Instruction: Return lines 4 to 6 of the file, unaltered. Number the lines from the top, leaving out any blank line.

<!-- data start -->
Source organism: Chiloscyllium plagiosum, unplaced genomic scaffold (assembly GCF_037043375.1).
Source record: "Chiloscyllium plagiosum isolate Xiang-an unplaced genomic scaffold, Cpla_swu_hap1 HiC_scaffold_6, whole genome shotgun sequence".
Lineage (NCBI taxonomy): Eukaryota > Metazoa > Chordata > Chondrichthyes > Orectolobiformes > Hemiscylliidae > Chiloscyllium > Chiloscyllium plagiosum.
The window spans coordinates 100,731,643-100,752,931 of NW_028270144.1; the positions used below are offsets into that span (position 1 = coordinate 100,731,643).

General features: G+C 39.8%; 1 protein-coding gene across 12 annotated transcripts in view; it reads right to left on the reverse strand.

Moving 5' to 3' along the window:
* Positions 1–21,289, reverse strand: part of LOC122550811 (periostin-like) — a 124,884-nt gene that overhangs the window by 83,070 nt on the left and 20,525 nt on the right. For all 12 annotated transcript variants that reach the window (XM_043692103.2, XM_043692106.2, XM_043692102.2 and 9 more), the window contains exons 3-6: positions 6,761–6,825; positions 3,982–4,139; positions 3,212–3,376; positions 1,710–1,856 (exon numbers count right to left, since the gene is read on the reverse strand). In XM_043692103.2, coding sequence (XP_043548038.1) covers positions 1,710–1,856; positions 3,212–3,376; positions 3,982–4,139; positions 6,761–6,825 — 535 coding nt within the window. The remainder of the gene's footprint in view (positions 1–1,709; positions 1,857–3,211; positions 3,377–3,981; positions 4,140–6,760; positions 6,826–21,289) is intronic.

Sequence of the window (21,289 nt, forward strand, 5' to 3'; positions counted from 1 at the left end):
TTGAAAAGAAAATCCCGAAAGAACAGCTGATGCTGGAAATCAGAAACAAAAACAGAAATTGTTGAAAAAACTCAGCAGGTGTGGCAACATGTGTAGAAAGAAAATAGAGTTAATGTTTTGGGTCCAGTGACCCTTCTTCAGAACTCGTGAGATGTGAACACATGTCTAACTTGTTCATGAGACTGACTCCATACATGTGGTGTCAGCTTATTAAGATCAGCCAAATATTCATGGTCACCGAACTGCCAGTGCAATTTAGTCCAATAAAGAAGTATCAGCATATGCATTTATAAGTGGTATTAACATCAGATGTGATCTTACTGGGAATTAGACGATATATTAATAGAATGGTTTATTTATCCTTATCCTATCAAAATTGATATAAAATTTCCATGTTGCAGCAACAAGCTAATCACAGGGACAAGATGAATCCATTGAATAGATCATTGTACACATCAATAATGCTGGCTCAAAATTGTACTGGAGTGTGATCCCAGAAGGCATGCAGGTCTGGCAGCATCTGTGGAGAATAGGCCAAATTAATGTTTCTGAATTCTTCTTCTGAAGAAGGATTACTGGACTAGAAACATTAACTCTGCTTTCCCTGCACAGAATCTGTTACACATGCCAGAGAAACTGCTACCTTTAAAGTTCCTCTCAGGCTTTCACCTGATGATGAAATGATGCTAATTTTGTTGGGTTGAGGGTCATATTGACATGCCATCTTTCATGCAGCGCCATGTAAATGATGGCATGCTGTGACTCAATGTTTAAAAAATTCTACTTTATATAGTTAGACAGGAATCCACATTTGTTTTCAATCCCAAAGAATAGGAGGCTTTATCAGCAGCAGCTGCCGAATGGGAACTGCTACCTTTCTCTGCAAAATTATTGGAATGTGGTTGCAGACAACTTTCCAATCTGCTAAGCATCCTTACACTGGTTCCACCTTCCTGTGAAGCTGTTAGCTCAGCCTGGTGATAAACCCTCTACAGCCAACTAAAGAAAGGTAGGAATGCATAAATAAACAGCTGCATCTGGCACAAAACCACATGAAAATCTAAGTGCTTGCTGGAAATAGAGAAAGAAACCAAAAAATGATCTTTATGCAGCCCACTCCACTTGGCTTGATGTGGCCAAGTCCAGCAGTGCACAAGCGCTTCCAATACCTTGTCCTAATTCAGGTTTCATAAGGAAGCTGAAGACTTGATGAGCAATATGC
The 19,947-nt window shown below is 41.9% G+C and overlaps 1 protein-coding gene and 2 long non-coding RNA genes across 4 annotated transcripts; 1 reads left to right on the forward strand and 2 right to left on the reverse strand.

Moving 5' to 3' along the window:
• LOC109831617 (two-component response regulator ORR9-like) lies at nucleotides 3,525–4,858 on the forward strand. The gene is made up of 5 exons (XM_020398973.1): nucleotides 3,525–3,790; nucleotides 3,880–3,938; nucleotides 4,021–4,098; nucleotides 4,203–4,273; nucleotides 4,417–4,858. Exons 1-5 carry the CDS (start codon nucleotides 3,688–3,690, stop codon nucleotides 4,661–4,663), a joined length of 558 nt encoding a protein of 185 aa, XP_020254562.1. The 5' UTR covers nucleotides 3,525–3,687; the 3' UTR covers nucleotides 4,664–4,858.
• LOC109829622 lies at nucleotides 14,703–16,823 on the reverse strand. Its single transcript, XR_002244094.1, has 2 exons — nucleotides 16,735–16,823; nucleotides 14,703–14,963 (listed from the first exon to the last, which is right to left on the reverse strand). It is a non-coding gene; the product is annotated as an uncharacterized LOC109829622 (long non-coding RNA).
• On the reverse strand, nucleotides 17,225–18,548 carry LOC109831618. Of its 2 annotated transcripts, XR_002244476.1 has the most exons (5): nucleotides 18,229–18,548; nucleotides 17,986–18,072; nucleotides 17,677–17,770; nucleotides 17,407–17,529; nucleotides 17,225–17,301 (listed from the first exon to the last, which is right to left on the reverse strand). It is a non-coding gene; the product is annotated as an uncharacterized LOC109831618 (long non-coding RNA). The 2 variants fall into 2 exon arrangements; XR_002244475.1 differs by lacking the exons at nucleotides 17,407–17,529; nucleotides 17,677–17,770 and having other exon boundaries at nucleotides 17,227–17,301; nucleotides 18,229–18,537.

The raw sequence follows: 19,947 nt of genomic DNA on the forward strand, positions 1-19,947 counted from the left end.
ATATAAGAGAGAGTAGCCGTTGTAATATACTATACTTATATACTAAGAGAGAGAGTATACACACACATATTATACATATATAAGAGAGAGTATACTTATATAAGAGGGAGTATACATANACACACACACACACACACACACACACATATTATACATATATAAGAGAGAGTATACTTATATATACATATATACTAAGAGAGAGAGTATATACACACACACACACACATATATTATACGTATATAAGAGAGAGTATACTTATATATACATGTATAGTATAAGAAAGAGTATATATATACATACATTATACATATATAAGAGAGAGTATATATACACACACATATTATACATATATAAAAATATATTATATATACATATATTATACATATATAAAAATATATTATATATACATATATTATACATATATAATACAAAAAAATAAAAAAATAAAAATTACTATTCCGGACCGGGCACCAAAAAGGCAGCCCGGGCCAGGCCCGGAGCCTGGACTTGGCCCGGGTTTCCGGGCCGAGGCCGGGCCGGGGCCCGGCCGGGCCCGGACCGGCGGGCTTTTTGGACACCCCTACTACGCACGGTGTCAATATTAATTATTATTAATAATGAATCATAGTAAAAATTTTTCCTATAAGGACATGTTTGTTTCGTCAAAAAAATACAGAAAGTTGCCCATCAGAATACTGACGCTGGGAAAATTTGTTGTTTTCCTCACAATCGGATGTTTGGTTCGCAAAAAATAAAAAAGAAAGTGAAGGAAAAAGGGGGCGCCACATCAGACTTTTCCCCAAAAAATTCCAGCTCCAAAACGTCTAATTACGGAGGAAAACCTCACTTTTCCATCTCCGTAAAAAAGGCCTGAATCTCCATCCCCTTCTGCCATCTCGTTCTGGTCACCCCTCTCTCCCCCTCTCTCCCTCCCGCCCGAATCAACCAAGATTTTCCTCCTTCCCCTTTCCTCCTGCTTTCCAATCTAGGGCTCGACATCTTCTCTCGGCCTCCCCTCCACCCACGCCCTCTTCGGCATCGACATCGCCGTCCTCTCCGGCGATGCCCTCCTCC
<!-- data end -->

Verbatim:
The window spans coordinates 100,731,643-100,752,931 of NW_028270144.1; the positions used below are offsets into that span (position 1 = coordinate 100,731,643).

General features: G+C 39.8%; 1 protein-coding gene across 12 annotated transcripts in view; it reads right to left on the reverse strand.

Moving 5' to 3' along the window: